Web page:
This show has taken the idea of the “fourth wave” feminism of the last decade as its timeframe, which is at once necessary to fit the available space, ensures intersectional and expansive feminisms – a plurality noted in the show’s subtitle – and yet misses the chance to visually connect these present concerns through time. Such legacies are not, however, absent. The show’s first section, “Body as Battleground”, is essentially a dedication to Barbara Kruger, whose own solo show at the Serpentine took place earlier this year. The legacy of the Saint of Christopher Street gay liberation campaigner and trans activist Marsha P. Johnson is enshrined in Happy Birthday Marsha! (2018) by Tourmaline and Sasha Wortzel, which reimagines the night of the 1969 Stonewall uprising, when, yet again, the role of the police as guardians of the most vulnerable is found entirely wanting. The way Johnson inhabited her personal freedom was revolutionary; achingly beautifully rendered in this short film, in what Saidiya Hartman might call a ‘critical fabulation’, in which historical or archival omissions of a life are reconstructed. This work occupies the emotional heart of the show, along with that of Aida Silvestri’s Unsterile Clinic (2015). By any measure, this is an astonishingly visceral work, on a subject no one but no one wants to talk about, yet is transformed by the artist’s loving hands into artworks of such grace, they turn silence into speech. Drawing on her own experience of female genital mutilation, she has been able to work collaboratively with other similarly-affected women to visualise the different forms the procedure has taken, creating models, on display here in a vitrine, which are now used for identification – over 200 million women and girls are affected globally – by the NHS in the UK. The work also takes the form of a single, non-identifying self-portrait, in which the artist wears a wedding dress, embellished with razor blades in place of pearls, and embroidered red thread, flowing beyond the frame. The image pulsates with the injustice of the religious and social construct of virginity and every act of violence it has engendered.

I unite these two specific works in the strongest spirit of the right to self-determination – and its frequent absence – which courses throughout the exhibition. Of the two vital works on the subject of abortion, in this instance, I would have selected Winant’s The Last Safe Abortion (2023) for the light it sheds on the recent overturning of Roe v. Wade in the US, and invited Laia Abril to show her work On Rape (2020–ongoing), or Femicides (2019–ongoing), as another bloody framing for the show as a whole. Yet, as always with her meticulously researched work, Abril’s situating of abortion as a global institutional failure bristles with eloquent rage. The last time I wrote about Nan Goldin’s Memory Lost, the V&A was still funded by Sackler, a position it reversed in 2022; the result of a sustained campaign by Goldin and PAIN, which included a die-in at the museum, indicting the creators of Oxycontin, the highly addictive opioid, for their life-destroying crimes. Goldin’s way of being in the (art) world – she has been called a “harm reductionist”, surely an aspirational epithet – is propelled by honesty, and, I can’t say it too often, by love. The wrong things, she says, are kept secret. They still are, and the shame that encircles such secrecy kills with the same violence as a blade or a gun.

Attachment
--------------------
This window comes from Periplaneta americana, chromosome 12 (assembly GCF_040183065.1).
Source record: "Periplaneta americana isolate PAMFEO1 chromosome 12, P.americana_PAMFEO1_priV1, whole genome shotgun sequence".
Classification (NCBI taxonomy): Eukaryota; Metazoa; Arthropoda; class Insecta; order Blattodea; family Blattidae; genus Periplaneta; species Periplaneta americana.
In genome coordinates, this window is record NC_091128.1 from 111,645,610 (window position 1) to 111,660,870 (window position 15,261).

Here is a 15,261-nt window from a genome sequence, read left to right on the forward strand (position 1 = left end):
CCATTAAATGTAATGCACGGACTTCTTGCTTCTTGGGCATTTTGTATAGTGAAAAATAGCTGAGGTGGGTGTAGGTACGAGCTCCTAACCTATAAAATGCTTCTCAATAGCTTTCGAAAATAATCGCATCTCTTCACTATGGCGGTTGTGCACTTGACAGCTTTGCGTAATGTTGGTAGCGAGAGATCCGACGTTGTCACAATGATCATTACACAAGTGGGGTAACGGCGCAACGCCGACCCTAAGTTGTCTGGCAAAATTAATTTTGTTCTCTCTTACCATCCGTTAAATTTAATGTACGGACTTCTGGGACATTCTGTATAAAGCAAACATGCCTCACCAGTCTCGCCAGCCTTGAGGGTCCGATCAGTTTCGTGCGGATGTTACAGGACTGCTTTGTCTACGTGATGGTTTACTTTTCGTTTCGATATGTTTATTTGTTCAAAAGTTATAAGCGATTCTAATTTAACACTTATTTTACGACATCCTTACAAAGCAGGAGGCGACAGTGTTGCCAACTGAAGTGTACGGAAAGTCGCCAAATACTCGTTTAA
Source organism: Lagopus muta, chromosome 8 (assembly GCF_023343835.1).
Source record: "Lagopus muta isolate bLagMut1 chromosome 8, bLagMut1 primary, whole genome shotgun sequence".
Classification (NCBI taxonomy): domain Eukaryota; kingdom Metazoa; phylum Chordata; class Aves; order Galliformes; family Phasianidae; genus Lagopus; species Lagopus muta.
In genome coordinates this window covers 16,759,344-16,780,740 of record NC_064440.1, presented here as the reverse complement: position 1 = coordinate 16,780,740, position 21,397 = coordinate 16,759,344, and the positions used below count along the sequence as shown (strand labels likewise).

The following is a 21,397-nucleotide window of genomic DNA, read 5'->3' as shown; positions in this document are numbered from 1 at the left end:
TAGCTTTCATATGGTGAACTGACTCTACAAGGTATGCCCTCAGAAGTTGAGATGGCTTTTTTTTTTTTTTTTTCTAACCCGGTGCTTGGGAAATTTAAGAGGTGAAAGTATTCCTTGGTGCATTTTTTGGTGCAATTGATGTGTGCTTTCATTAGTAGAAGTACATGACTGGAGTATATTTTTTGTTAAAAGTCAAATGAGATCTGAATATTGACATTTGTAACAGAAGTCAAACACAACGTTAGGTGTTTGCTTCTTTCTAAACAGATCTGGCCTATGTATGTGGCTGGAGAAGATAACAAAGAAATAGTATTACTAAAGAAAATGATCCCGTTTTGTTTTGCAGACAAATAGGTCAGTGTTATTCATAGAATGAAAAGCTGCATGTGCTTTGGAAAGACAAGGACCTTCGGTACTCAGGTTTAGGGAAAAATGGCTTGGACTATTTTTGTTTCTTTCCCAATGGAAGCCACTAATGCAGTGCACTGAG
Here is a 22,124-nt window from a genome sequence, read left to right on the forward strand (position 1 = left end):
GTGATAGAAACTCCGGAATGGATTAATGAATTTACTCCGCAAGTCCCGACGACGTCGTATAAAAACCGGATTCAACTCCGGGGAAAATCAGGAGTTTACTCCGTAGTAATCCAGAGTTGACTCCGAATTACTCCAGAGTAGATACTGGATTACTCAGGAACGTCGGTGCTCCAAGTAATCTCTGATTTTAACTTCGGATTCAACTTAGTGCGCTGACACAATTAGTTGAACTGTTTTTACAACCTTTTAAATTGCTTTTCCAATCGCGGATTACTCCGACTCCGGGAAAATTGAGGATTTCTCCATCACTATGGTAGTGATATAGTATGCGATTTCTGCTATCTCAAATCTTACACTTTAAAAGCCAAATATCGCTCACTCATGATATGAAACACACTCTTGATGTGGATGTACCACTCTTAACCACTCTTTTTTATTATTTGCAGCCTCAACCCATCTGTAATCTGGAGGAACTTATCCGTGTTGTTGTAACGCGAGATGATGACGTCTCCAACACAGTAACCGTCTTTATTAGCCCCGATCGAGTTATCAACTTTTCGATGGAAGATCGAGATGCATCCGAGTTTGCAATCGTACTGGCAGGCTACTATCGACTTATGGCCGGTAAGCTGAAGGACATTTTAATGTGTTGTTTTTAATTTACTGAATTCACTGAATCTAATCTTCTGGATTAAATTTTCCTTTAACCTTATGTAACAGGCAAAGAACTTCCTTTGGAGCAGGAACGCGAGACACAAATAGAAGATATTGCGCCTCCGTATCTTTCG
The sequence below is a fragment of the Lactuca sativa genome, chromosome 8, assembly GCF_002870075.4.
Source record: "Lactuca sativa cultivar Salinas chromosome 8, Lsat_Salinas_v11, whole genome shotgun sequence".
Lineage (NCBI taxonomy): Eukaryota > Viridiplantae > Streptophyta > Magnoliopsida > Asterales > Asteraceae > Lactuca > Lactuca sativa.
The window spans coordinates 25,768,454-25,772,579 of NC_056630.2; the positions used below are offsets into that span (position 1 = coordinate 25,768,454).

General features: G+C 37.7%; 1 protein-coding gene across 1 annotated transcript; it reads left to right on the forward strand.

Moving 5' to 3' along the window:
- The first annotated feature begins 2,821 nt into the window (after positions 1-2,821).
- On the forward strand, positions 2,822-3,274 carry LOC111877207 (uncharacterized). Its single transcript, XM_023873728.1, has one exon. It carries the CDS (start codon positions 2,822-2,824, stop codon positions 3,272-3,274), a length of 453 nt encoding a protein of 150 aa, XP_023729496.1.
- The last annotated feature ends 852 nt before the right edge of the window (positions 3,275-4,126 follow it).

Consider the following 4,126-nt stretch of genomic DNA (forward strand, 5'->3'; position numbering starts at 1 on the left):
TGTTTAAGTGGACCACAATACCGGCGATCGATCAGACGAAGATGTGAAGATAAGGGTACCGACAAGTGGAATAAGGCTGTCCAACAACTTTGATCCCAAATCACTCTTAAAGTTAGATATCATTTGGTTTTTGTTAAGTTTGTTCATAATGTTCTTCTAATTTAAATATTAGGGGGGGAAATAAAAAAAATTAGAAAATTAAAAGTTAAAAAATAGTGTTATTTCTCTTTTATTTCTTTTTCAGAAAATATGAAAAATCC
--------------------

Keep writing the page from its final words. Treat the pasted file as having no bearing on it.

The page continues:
Much of the work in this ground-breaking show pierces such shame with love, and Raphaela Rosella’s work HOMEtruths (2022) explodes with love and care for and with a First Nations community in New South Wales, Australia. This entirely unsentimental, joyful, heart-breaking, polyvocal three-screen film shows the effects of the incarceration of women on them and their families. Part of a wider work, You’ll Know It When You Feel It (2012–ongoing), Rosella’s co-creational approach resists, intervenes in and often completely overturns juridical and bureaucratic representation and replaces it with rich familial bonds in a form of justice, both aesthetic and restorative, which is exceptionally deeply felt.